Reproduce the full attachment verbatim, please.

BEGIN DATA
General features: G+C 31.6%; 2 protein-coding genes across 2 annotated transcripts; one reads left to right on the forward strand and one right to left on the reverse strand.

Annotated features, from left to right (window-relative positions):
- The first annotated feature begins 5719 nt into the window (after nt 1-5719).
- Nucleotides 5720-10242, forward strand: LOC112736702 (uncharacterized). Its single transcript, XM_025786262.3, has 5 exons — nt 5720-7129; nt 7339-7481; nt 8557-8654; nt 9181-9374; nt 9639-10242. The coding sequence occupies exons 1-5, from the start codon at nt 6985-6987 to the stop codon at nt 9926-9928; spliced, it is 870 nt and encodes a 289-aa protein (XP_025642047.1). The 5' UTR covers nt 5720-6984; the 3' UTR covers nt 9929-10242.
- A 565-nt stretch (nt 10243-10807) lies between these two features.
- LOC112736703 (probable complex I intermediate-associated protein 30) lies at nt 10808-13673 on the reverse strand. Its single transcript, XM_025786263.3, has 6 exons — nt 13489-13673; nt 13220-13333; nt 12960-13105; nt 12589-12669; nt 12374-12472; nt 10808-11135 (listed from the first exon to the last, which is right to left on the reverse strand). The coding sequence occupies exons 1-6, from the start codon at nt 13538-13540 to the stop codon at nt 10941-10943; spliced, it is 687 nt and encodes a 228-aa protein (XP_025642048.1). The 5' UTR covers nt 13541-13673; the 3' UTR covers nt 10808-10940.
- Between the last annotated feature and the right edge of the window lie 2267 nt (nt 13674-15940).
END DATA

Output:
General features: G+C 31.6%; 2 protein-coding genes across 2 annotated transcripts; one reads left to right on the forward strand and one right to left on the reverse strand.

Annotated features, from left to right (window-relative positions):
- The first annotated feature begins 5719 nt into the window (after nt 1-5719).
- Nucleotides 5720-10242, forward strand: LOC112736702 (uncharacterized). Its single transcript, XM_025786262.3, has 5 exons — nt 5720-7129; nt 7339-7481; nt 8557-8654; nt 9181-9374; nt 9639-10242. The coding sequence occupies exons 1-5, from the start codon at nt 6985-6987 to the stop codon at nt 9926-9928; spliced, it is 870 nt and encodes a 289-aa protein (XP_025642047.1). The 5' UTR covers nt 5720-6984; the 3' UTR covers nt 9929-10242.
- A 565-nt stretch (nt 10243-10807) lies between these two features.
- LOC112736703 (probable complex I intermediate-associated protein 30) lies at nt 10808-13673 on the reverse strand. Its single transcript, XM_025786263.3, has 6 exons — nt 13489-13673; nt 13220-13333; nt 12960-13105; nt 12589-12669; nt 12374-12472; nt 10808-11135 (listed from the first exon to the last, which is right to left on the reverse strand). The coding sequence occupies exons 1-6, from the start codon at nt 13538-13540 to the stop codon at nt 10941-10943; spliced, it is 687 nt and encodes a 228-aa protein (XP_025642048.1). The 5' UTR covers nt 13541-13673; the 3' UTR covers nt 10808-10940.
- Between the last annotated feature and the right edge of the window lie 2267 nt (nt 13674-15940).